Monday, January 28, 2013

Quick Visit

The inversion in Utah is {maybe was?} crazy bad, so Tara, Steven and the kids surprised us with a quick visit to get some air and sunshine.  It was so nice {for me} to spend time with them--
such a nice break from studying 10+ hours a day!
Tara and I hung out with the kids while Blake and Steven were at work. 

Britton and  Spencer in the truck

Britton and Alli at Pretend City

Britton playing in the sand at Laguna Beach

Steven and Tara enjoying some sun

Aquarium of the Pacific-tiny jelly fish!

I had to put Blake on here to prove he exists during busy season. We went to Santa Monica Pier with his friends Craig and Erin a few weekends ago. It was so nice to have him for a few hours! 

This week brings a change of client for Blake and a big test for me!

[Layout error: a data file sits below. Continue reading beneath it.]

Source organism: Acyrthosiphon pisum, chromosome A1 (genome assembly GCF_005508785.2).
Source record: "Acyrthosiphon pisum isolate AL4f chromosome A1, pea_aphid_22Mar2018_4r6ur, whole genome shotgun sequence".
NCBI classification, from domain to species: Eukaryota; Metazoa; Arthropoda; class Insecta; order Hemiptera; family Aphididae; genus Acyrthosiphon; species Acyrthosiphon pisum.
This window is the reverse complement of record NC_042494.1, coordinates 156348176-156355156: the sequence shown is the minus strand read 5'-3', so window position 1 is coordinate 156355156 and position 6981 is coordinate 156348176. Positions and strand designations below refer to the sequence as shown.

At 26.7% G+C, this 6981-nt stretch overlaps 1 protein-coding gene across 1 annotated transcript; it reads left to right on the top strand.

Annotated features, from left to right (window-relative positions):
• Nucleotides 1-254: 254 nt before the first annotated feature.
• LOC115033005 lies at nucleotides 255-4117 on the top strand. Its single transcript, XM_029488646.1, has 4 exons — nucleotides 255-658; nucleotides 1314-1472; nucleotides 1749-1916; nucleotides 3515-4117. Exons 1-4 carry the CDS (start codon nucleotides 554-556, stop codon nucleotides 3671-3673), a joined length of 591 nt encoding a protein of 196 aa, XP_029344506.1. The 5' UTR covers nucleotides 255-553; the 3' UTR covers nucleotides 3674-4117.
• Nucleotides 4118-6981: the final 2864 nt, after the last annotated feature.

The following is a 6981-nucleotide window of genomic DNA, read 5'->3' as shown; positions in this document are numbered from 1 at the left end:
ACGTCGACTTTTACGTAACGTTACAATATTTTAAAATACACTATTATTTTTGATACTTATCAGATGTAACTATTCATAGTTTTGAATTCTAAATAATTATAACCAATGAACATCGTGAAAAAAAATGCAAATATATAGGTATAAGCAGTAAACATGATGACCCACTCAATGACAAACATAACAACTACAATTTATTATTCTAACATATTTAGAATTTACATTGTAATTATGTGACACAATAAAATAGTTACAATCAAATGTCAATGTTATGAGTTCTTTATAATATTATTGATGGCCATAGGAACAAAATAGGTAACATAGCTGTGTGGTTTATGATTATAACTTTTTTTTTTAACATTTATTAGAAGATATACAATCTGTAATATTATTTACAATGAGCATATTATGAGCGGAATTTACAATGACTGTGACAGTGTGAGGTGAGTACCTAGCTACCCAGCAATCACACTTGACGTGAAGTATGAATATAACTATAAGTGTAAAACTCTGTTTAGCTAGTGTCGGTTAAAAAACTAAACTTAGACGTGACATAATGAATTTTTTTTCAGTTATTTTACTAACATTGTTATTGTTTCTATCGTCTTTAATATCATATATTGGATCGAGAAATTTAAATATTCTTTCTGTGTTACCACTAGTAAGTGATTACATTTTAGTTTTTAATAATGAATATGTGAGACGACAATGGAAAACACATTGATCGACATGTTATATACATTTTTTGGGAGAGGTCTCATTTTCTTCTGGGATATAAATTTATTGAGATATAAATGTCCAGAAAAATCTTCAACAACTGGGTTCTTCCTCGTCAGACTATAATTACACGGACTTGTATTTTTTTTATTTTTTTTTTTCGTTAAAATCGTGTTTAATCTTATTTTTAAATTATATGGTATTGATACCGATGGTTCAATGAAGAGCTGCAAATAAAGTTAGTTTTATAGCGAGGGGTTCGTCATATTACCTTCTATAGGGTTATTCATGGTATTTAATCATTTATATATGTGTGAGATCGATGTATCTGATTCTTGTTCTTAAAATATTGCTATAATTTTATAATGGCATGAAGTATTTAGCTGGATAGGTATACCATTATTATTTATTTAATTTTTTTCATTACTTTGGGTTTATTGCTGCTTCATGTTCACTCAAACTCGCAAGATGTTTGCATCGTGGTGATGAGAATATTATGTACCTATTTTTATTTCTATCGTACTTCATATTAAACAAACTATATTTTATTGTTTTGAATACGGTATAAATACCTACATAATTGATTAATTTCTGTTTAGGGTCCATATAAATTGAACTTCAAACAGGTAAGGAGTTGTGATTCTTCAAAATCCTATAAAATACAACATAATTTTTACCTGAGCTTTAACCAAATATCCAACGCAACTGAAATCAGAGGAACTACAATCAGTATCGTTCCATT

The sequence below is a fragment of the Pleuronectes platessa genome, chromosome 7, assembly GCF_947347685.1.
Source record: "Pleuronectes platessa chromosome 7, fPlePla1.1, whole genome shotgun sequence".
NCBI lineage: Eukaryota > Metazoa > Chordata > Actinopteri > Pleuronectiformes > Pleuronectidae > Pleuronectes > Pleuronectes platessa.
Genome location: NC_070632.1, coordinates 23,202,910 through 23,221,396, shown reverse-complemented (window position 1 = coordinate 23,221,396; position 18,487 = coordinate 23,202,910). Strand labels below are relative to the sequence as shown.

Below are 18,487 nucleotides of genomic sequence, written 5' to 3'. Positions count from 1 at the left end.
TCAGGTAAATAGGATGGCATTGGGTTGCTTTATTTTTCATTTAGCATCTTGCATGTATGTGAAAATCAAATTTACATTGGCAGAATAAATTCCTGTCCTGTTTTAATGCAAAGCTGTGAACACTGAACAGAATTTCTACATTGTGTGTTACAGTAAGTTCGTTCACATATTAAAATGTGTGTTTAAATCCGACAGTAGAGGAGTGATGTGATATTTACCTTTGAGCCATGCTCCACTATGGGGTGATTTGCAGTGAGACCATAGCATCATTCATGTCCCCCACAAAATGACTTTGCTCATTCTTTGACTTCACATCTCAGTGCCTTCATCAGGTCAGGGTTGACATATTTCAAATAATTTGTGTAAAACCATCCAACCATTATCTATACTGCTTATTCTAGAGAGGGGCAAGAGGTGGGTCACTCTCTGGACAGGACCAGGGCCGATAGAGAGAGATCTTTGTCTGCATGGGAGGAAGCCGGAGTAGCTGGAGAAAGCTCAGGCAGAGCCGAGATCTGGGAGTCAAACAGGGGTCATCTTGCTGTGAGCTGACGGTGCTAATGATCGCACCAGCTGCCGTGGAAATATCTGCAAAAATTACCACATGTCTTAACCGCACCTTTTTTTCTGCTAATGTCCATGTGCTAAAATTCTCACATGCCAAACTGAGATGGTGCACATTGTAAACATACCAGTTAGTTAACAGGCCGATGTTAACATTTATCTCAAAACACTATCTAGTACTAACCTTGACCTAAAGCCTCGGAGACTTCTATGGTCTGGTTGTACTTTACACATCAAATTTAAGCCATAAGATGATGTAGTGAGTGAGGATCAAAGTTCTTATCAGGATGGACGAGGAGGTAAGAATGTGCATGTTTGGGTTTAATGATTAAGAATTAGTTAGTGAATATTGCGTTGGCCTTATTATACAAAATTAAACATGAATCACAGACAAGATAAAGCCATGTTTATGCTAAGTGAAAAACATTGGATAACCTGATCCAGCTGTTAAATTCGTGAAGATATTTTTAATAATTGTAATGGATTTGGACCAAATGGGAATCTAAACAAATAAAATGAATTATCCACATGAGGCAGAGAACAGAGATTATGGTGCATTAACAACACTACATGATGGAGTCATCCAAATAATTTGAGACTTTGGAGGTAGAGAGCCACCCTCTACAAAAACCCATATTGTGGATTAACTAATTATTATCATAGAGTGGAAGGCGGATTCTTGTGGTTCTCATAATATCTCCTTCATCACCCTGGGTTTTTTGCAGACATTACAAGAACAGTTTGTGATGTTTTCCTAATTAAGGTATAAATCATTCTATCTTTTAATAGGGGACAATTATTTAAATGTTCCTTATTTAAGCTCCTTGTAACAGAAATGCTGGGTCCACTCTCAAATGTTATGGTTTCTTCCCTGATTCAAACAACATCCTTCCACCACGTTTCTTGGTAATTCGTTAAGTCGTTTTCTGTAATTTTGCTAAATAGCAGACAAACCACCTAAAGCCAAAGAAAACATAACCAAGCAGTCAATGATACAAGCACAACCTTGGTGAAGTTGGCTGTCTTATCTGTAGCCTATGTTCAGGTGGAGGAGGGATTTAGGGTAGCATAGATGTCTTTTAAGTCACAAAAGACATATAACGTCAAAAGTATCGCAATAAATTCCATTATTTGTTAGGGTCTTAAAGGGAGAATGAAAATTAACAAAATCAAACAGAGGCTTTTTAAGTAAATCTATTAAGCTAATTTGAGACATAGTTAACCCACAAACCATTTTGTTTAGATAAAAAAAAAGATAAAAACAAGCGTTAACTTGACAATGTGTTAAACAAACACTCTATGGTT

I am hoping a new client means getting home earlier--like 8 or 9. 
As for me, my test is on Saturday afternoon and if I don't pass that one,
I'll be back on Sunday to try again. I'll need all the prayers and positive thoughts I can get,
so send a quick one my way!

Tuesday, January 8, 2013

A little trip

We took a little trip home for Christmas--a very white Christmas. 
We flew in on the morning of the 24th. Blake's parents picked us up and took us out to lunch.
It was snowing. I loved it.
Then we headed up to Huntsville with my family to hang out in the snow. 

A view of Pineview.


Our own two horse open sleigh. Pretty paint horses.


We went off a few lanterns--or tried, at least. It was windy and the flames burned our lantern.